The Year of State Parks: Bastrop State Park
Rolling With the Punches
Neither rain nor fire nor collapsing dams can knock out Bastrop State Park.
By Melissa Gaskill
Consider Bastrop State Park our own Rocky Balboa. Knock it down — it just keeps getting back up.
The first punch came in the form of a wildfire in September 2011 that raged across 34,000 acres and affected 96 percent of the park. Firefighters heroically saved the park’s historic cabins using water and firebreaks, but thousands of trees burned, along with vast swaths of grasses and other vegetation.
The next punch came in May 2015, when heavy rains washed out a dam and drained a 10-acre lake.
The third blow: the Hidden Pines Fire, which ignited Oct. 13, 2015, and burned 4,500 total acres, including some within park boundaries.
The latest punch came this year when Bastrop experienced a damaging flood on the one-year anniversary of the 2015 Memorial Day flood, forcing the closure of park roads and campgrounds.
Yet the park, while perhaps a bit battered and bruised, still bustles with activity. Visitors book cabins and campsites, picnic in day-use areas, hike many of the trails and cycle happily down hilly Park Road 1C between Bastrop State Park and its neighbor, Buescher State Park.
In fact, as recovery efforts continue, park staff point to positives that rose from the ashes.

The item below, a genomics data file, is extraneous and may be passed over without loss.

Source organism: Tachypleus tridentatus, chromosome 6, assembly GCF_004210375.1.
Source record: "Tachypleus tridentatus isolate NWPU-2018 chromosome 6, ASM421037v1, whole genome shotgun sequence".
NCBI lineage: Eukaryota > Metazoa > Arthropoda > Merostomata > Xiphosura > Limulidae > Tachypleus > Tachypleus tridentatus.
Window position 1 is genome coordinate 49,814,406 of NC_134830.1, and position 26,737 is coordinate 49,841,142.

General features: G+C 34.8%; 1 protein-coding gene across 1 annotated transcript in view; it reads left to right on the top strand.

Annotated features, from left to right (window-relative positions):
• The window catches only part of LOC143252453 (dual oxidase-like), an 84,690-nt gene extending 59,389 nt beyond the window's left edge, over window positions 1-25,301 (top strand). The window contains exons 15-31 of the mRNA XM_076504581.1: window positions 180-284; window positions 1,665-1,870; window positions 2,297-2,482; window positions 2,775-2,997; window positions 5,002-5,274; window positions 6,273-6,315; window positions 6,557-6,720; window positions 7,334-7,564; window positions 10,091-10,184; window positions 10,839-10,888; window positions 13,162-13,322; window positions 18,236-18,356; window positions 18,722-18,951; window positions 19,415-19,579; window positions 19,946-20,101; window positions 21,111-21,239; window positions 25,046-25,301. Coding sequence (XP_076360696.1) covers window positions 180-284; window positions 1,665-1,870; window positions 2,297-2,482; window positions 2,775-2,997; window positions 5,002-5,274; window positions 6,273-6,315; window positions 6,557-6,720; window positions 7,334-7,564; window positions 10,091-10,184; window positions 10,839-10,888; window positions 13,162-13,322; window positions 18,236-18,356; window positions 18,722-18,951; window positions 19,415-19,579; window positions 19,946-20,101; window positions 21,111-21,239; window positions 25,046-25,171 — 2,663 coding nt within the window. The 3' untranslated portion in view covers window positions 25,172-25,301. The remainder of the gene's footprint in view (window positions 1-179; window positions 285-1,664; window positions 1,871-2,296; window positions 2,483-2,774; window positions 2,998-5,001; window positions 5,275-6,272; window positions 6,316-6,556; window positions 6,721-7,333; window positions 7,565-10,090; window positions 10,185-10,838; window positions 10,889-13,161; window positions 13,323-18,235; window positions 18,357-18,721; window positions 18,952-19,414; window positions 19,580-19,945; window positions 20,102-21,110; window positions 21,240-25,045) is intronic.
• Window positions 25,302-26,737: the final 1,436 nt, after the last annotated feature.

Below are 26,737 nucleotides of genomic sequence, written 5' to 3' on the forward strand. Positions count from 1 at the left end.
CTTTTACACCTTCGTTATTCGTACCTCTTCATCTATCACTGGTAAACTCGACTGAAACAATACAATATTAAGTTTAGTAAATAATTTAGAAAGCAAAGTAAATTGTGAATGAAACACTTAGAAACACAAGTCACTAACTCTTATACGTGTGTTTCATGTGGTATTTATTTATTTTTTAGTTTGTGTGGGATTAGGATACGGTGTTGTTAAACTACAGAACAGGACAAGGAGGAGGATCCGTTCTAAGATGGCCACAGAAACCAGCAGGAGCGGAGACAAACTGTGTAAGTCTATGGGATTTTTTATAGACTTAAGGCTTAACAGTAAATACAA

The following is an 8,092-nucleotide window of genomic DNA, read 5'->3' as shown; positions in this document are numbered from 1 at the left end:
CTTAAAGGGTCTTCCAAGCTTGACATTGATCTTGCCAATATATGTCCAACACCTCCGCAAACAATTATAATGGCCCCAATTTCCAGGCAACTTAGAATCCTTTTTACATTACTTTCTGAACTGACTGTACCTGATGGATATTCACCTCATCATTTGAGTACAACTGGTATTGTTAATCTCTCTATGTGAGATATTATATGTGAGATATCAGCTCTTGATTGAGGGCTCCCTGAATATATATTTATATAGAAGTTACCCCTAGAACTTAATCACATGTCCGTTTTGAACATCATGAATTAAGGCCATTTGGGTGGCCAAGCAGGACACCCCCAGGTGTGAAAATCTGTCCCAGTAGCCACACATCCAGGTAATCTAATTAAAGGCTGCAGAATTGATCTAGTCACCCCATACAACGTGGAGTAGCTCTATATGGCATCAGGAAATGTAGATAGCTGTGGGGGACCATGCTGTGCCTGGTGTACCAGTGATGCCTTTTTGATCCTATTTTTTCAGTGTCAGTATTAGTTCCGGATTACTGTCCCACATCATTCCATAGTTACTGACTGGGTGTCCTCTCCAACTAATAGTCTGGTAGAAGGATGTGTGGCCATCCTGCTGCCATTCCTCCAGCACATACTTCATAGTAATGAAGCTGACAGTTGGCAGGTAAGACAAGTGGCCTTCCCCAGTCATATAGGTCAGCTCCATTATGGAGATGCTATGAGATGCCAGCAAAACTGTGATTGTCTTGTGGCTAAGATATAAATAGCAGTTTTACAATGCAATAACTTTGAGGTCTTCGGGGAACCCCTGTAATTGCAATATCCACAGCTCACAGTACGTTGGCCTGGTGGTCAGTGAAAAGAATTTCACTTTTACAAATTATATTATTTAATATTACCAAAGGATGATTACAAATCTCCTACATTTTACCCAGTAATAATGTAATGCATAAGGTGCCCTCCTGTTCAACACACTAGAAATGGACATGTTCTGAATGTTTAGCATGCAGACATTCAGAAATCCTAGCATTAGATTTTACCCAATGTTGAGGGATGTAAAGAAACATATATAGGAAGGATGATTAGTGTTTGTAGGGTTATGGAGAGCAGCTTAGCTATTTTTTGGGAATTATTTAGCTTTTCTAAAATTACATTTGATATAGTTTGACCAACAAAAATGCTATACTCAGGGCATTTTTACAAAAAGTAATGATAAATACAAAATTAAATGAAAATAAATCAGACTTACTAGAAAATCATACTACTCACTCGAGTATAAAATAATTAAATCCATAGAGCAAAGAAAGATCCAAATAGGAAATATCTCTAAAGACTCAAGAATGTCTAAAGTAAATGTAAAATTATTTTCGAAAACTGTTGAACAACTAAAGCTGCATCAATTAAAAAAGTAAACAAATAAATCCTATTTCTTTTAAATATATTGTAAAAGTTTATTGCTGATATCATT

“It’s an exciting time to think about the future of the park and what it will be,” says Jamie Creacy, superintendent of the Lost Pines complex, which includes Bastrop and Buescher state parks. “It has our wheels turning to make good decisions for recreation and conservation going forward.”
One obvious positive result of the crises: An army of volunteers helped replant 1.5 million pine seedlings. More people feel connected to the park than ever before.
The fires also provided a hands-on learning opportunity for emergency responders and restoration experts, Creacy points out, helping them better prepare for future disasters. It also created research opportunities. The Texas Parks and Wildlife Department has partnered with Texas A&M University, the University of Texas, Texas State University, St. Edward’s University and the University of Missouri on projects examining how wildfire affected animal and plant communities, soil moisture and the water cycle.